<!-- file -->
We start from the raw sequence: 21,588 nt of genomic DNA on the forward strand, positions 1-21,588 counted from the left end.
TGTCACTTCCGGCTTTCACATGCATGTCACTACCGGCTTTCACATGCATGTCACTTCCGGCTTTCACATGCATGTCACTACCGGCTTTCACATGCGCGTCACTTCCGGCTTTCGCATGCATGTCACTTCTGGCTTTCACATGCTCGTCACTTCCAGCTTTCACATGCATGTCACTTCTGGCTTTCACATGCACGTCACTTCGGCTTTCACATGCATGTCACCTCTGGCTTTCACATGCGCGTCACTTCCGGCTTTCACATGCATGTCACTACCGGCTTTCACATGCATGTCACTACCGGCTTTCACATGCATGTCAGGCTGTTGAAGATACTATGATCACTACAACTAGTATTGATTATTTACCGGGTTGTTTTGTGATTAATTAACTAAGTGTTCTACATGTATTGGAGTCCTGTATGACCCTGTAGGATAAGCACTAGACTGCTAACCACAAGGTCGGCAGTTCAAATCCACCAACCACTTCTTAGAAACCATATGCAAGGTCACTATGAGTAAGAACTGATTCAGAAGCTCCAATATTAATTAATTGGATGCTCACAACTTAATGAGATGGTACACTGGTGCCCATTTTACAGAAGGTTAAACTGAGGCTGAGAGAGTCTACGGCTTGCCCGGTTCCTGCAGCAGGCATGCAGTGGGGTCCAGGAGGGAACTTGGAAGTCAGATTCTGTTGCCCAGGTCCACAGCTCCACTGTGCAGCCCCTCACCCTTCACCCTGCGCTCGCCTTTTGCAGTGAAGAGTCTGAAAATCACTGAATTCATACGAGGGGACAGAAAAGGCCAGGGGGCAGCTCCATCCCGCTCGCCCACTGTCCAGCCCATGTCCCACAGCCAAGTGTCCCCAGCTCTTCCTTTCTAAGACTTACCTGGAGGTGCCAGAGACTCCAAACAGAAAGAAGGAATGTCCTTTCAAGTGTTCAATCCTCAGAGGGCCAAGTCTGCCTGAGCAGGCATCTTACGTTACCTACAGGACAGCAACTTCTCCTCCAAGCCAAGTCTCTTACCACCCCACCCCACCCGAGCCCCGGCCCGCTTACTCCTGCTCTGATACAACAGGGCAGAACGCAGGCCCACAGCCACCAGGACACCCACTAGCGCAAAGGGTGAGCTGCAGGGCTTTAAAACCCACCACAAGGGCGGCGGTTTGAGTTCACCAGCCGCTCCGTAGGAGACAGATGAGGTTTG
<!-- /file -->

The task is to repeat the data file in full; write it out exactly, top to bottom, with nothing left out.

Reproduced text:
We start from the raw sequence: 21,588 nt of genomic DNA on the forward strand, positions 1-21,588 counted from the left end.
TGTCACTTCCGGCTTTCACATGCATGTCACTACCGGCTTTCACATGCATGTCACTTCCGGCTTTCACATGCATGTCACTACCGGCTTTCACATGCGCGTCACTTCCGGCTTTCGCATGCATGTCACTTCTGGCTTTCACATGCTCGTCACTTCCAGCTTTCACATGCATGTCACTTCTGGCTTTCACATGCACGTCACTTCGGCTTTCACATGCATGTCACCTCTGGCTTTCACATGCGCGTCACTTCCGGCTTTCACATGCATGTCACTACCGGCTTTCACATGCATGTCACTACCGGCTTTCACATGCATGTCAGGCTGTTGAAGATACTATGATCACTACAACTAGTATTGATTATTTACCGGGTTGTTTTGTGATTAATTAACTAAGTGTTCTACATGTATTGGAGTCCTGTATGACCCTGTAGGATAAGCACTAGACTGCTAACCACAAGGTCGGCAGTTCAAATCCACCAACCACTTCTTAGAAACCATATGCAAGGTCACTATGAGTAAGAACTGATTCAGAAGCTCCAATATTAATTAATTGGATGCTCACAACTTAATGAGATGGTACACTGGTGCCCATTTTACAGAAGGTTAAACTGAGGCTGAGAGAGTCTACGGCTTGCCCGGTTCCTGCAGCAGGCATGCAGTGGGGTCCAGGAGGGAACTTGGAAGTCAGATTCTGTTGCCCAGGTCCACAGCTCCACTGTGCAGCCCCTCACCCTTCACCCTGCGCTCGCCTTTTGCAGTGAAGAGTCTGAAAATCACTGAATTCATACGAGGGGACAGAAAAGGCCAGGGGGCAGCTCCATCCCGCTCGCCCACTGTCCAGCCCATGTCCCACAGCCAAGTGTCCCCAGCTCTTCCTTTCTAAGACTTACCTGGAGGTGCCAGAGACTCCAAACAGAAAGAAGGAATGTCCTTTCAAGTGTTCAATCCTCAGAGGGCCAAGTCTGCCTGAGCAGGCATCTTACGTTACCTACAGGACAGCAACTTCTCCTCCAAGCCAAGTCTCTTACCACCCCACCCCACCCGAGCCCCGGCCCGCTTACTCCTGCTCTGATACAACAGGGCAGAACGCAGGCCCACAGCCACCAGGACACCCACTAGCGCAAAGGGTGAGCTGCAGGGCTTTAAAACCCACCACAAGGGCGGCGGTTTGAGTTCACCAGCCGCTCCGTAGGAGACAGATGAGGTTTG